... the mother of celestial moods,
Who o'er the saints' inviolate array
Hath starred her robe of fair beatitudes
With jewels worn by Hellas.
There is, if you stop to think about it, this huge inconsistency underlying the institution of Oxford. It was founded as a monastic school to train boys for the priesthood, and its colleges still bear something of the outward appearance of cloistered retreats. Until well into the last century every matriculant was obliged to subscribe to the Thirty-nine Articles, and even to-day the policy of the university is largely controlled by a Convocation of black-robed priests who come up from their country parishes with the zeal of the Church burning in their breasts. Yet education at Oxford, though it was at the first directed to monkish ends and though until very recently it retained a good deal of that scholastic colouring, was from an early date, if not from the beginning, crossed with Pagan ideals. Aristotle was held to be an authority in morals by the side of St. Augustine, prayers were offered to Jehovah when Olympian Zeus was in the heart of the worshipper, and boys were taught, are still taught, to mould their emotions at once to the modes of the Psalms and of Horace.

This is what I have meant by the classical paradox of Oxford, giving it that name not because this inconsistency is peculiar to the university, but because there more than anywhere else it is driven into the imagination by the teasing charm of a petrified and glorified tradition. It is indeed, if we look below the surface of things, deeply imbedded in the foundations of our whole modern life, and points far back to that Hellenistic civilization in which the ideals of Greece and the Orient were mingled to produce the new world. To understand the character of this union one need only read a few pages of such a treatise as Lucian's The Wisdom of Nigrinus. We have in this dialogue the story of a visit to a philosopher of the second century of our era who styled himself a Platonist, a denizen of Rome but probably enough, like the writer Lucian, a child of Asia. After relating the philosopher's own account of his mode of life, with its ascetic disdain and childish vanities, the visitor tells the strange effect of the story upon himself:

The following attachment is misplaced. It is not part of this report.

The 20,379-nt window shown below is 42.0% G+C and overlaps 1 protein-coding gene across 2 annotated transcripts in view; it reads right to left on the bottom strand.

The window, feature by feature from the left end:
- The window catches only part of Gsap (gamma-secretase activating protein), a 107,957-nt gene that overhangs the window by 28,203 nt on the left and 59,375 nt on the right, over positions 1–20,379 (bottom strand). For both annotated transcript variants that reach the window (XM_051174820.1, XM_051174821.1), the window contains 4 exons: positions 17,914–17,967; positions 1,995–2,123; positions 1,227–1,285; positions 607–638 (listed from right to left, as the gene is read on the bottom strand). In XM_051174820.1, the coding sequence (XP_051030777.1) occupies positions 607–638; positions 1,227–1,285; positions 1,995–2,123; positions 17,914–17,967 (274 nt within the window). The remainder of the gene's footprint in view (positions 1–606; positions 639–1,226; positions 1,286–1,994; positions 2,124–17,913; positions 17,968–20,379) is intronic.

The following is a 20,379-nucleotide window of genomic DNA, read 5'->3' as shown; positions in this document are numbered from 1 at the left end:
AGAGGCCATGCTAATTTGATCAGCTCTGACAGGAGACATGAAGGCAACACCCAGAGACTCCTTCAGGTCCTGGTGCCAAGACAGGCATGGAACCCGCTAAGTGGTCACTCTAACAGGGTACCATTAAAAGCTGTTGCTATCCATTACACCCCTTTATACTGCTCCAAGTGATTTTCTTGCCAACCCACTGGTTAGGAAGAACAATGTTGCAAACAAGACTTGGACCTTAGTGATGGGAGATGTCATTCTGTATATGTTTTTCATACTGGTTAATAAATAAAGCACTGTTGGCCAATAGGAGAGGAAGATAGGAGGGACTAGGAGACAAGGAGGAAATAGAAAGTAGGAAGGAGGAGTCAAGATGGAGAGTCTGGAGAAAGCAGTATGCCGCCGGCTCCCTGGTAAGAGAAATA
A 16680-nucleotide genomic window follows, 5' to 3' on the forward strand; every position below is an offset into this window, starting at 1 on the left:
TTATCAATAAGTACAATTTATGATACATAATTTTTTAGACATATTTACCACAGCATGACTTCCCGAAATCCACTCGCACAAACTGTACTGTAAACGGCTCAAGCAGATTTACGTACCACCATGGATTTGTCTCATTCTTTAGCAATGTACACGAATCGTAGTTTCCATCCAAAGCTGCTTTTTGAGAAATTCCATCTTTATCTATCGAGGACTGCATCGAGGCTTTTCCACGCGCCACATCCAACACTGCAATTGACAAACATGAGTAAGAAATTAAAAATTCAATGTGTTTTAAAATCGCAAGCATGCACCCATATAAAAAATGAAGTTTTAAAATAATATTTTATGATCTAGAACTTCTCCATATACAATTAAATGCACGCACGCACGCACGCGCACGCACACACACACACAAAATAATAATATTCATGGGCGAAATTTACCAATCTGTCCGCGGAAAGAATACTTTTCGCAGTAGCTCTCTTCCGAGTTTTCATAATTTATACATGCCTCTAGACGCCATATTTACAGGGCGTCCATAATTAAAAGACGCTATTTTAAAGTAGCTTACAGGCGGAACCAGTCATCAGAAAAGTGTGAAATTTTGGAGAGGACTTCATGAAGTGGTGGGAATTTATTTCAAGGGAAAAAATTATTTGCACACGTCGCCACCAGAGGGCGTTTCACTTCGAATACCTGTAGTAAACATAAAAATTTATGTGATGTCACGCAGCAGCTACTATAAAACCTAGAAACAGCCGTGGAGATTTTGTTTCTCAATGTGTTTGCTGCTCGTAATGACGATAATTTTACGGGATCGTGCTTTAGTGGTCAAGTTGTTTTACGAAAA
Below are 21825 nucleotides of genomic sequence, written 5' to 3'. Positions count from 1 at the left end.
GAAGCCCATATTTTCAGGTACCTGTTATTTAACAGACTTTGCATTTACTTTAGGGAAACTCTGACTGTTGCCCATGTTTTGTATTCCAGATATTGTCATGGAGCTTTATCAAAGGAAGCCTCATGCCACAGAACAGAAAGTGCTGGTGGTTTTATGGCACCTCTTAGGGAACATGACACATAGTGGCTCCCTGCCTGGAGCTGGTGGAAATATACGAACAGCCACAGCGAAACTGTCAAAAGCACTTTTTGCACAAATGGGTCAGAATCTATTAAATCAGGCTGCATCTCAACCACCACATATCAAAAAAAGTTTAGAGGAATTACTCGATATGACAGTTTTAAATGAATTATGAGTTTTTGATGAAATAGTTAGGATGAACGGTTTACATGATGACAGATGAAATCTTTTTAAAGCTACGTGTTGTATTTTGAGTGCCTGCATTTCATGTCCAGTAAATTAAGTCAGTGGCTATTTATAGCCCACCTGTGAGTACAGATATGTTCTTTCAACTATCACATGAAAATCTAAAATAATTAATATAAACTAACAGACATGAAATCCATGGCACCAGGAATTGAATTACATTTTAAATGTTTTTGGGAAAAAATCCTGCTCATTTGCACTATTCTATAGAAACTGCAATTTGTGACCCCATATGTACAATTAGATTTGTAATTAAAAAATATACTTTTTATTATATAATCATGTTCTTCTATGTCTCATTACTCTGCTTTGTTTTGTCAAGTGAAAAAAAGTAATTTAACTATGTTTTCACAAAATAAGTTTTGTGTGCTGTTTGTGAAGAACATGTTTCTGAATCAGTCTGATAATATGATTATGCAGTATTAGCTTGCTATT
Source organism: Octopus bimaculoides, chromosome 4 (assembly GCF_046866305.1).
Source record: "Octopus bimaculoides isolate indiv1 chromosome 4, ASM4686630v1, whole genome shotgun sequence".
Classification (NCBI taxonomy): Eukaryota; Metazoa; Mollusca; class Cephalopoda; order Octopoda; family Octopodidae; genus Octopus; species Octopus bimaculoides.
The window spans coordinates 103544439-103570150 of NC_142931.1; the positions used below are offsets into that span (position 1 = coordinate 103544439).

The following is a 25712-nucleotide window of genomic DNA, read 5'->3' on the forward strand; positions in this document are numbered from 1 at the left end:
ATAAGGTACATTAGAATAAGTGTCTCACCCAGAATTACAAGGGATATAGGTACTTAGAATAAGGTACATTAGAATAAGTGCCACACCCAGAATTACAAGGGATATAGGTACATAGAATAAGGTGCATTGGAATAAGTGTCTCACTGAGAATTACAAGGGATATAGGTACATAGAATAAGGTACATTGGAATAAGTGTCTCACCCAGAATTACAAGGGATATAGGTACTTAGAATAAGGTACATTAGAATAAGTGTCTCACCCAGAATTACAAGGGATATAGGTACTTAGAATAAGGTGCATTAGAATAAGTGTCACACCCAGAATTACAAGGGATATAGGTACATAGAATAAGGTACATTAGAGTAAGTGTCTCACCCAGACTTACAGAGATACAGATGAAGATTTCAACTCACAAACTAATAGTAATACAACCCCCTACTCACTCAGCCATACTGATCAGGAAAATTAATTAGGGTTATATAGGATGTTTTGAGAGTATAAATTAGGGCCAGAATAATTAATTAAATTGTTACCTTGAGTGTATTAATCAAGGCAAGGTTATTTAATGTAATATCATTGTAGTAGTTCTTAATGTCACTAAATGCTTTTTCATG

In a great fit of confusion and giddiness, I dripped with sweat, I stumbled and stuck in the endeavour to speak, my voice failed, my tongue faltered, and finally I began to cry in embarrassment.... My wound was deep and vital, and his words, shot with great accuracy, clove, if I may say so, my very soul in twain. [Translated by A. M. Harmon.]